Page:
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"I have but a brace," said bold Jim, "and they're spent, And I won't load again for a make-believe rent.' "Then," said Ephraim, producing his pistols, “just give My five hundred pounds back, or, as sure as you live, I'll make of your body a riddle or sieve.'

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Jim Barlow was diddled-and though he was game,
He saw Ephraim's pistol so deadly in aim,
That he gave up the gold, and he took to his scrapers,
And when the whole story got into the
They said that the thieves were no match for the


AN Eton stripling, training for the Law,
A Dunce at Syntax, but a Dab at Taw,
One happy Christmas, laid upon the shelf
His cap, his gown, and store of learned pelf,
With all the deathless bards of Greece and Rome,
To spend a fortnight at his uncle's home.
Arrived, and past the usual "How d'ye do's?"
Inquiries of old friends, and College news-

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Well, Tom, the road, what saw you worth discerning,

And how goes study, boy-what is't you're learning?" Oh, Logic, Sir-but not the worn-out rules

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Of Locke and Bacon-antiquated fools!

"Tis wit and wranglers' Logic-thus, d'ye see, I'll prove to you, as clear as A, B, C,

That an eel-pie's a pigeon :-to deny it,

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Were to swear black's white.' -"Indeed !"—"Let's try it.

An eel-pie is a pie of fish."-" Agreed!"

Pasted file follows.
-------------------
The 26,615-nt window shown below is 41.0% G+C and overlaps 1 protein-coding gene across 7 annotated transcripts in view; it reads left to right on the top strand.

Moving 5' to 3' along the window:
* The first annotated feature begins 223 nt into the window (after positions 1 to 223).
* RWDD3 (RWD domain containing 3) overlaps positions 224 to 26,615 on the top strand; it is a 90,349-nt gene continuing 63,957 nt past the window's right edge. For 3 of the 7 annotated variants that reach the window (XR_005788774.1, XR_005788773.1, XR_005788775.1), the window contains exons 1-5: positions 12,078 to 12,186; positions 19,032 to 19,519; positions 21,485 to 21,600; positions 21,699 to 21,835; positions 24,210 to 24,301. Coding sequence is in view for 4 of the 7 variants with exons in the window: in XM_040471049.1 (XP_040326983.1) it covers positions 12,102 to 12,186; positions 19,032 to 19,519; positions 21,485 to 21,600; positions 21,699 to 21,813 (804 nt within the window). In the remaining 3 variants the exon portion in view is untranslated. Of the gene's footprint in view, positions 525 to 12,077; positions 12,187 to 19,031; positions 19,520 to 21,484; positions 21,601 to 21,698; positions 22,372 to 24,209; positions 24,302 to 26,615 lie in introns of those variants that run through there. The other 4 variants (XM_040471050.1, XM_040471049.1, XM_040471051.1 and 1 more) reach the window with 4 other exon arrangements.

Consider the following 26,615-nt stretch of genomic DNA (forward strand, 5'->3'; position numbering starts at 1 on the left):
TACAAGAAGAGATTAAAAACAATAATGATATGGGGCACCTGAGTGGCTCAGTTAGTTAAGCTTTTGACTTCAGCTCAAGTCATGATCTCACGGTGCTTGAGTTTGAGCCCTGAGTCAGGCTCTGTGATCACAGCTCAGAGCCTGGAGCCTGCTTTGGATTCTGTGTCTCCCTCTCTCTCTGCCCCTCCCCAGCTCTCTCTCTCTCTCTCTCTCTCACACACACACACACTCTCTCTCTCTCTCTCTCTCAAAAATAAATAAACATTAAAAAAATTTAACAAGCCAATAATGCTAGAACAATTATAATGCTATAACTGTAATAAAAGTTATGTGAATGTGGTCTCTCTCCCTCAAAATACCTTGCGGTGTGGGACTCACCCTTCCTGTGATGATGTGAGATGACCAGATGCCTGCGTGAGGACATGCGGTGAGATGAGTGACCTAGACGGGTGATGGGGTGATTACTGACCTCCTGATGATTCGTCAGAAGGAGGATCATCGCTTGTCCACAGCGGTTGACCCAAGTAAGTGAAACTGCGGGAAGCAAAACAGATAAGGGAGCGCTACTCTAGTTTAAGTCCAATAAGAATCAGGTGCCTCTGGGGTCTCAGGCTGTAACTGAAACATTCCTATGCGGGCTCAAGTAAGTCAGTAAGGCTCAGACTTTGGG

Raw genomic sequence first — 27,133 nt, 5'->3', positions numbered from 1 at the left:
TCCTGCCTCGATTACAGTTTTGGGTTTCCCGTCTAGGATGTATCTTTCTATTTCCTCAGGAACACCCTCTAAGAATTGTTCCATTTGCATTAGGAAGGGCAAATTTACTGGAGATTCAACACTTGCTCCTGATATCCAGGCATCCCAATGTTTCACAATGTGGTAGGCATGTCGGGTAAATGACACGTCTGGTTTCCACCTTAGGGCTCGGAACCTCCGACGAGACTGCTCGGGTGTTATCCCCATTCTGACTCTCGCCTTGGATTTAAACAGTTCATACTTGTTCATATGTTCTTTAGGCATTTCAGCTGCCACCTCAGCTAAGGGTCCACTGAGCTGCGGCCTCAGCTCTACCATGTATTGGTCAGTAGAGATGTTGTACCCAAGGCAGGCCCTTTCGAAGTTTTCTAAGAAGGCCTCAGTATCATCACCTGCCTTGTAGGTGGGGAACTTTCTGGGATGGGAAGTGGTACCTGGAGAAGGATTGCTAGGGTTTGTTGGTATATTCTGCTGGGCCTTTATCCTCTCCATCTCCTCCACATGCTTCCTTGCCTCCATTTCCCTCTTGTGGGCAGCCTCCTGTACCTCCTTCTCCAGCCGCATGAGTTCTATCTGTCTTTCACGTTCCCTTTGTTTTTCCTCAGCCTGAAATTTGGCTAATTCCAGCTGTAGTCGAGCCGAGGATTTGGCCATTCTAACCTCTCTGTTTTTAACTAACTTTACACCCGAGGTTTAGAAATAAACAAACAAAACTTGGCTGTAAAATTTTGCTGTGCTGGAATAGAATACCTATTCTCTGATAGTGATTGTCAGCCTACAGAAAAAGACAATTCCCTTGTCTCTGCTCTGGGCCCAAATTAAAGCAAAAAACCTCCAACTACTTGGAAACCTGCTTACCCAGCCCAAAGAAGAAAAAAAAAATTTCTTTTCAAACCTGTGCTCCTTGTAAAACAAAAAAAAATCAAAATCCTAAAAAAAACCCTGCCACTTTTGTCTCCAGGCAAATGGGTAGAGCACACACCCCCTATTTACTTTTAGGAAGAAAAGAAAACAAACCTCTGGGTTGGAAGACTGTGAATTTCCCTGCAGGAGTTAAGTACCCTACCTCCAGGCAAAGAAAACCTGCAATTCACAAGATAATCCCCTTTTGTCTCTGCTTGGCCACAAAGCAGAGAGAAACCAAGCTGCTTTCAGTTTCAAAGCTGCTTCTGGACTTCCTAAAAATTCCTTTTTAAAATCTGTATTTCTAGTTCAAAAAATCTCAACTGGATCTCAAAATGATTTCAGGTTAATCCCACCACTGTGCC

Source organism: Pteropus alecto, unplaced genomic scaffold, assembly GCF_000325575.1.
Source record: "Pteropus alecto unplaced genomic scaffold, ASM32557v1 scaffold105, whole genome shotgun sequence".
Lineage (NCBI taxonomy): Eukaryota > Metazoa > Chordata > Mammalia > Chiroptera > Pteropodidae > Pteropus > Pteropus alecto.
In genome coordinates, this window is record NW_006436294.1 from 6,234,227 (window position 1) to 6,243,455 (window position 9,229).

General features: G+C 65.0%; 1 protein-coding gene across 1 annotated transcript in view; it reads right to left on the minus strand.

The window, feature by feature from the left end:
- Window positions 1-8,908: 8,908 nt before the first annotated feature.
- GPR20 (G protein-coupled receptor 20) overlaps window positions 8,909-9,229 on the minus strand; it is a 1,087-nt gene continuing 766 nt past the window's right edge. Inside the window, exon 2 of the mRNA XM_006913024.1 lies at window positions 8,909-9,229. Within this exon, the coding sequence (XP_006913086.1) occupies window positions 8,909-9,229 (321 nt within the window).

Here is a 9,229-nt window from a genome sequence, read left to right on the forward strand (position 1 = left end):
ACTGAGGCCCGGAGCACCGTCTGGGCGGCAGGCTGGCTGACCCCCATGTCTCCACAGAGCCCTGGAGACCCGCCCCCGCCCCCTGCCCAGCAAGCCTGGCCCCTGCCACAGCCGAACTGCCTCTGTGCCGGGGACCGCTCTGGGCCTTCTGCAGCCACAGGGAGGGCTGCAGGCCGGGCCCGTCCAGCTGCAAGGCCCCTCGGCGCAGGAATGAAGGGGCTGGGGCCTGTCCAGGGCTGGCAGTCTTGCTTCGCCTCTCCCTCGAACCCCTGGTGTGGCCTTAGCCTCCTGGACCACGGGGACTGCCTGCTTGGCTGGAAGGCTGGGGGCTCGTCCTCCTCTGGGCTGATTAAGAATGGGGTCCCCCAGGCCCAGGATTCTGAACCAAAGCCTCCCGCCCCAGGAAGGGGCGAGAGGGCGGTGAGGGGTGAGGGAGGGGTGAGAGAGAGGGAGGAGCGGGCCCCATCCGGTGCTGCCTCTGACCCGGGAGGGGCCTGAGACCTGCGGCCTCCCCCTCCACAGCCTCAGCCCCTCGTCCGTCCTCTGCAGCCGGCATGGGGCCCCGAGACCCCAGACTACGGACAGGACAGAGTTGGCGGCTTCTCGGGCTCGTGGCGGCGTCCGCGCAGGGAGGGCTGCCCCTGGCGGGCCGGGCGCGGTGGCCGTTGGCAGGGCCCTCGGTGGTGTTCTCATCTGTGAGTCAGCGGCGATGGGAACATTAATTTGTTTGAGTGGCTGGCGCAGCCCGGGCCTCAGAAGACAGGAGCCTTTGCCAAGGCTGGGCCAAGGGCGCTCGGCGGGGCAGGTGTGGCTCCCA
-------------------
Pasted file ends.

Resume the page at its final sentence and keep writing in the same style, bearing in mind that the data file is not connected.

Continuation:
"A fish-pie may be a Jack-pie."-" Well, proceed.' "A Jack-pie must be a John-pie-thus, 'tis done, For every John-pie must be a pi-ge-on !"

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"Bravo!" Sir Peter cries, "Logic for ever!
It beats my grandmother-and she was clever!
But zounds, my boy-it surely would be hard,
That wit and learning should have no reward!
To-morrow, for a stroll, the park we'll cross,
And then I'll give you


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"What?"-" My chestnut

A horse!" cries Tom, "blood, pedigree, and paces! O, what a dash I'll cut at Epsom races!"

He went to bed, and wept for downright sorrow
To think the night must pass before the morrow;
Dreamed of his boots, his cap, his spurs, and leather

Of leaping five-barred gates, and crossing ditches;
Left his warm bed an hour before the lark,

And dragged his Uncle, fasting, through the park :-
Each craggy hill and dale in vain they cross,
To find out something like a chestnut horse:
But no such animal the meadows cropped:
At length, beneath a tree, Sir Peter stopped;
Took a bough-then shook it—and down fell
A fine horse-chestnut in its prickly shell-
"There, Tom, take that,"" Well, Sir, and what
beside ?"

Why, since you're booted, saddle it and ride!"
"Ride what?-a chestnut !" "Ay; come, get across.
I tell you, Tom, the chestnut is a horse,
And all the horse you'll get; for I can show,
As clear as sunshine, that 'tis really so-
Not by the musty, fusty, worn-out rules
Of Locke and Bacon-addle-headed fools!
All Logic but the wranglers' I disown,
And stick to one sound argument-your own.
Since you have proved to me, I don't deny,
That a pie-John's the same as a John-pie;
What follows then, but as a thing of course,
That a horse-chestnut is a chestnut-horse ?”



ONE of the Kings of Scanderoon,
A Royal Jester,

Had in his train a gross buffoon,
Who used to pester

The Court with tricks inopportune,
Venting on the highest folk his
Scurvy pleasantries and hoaxes.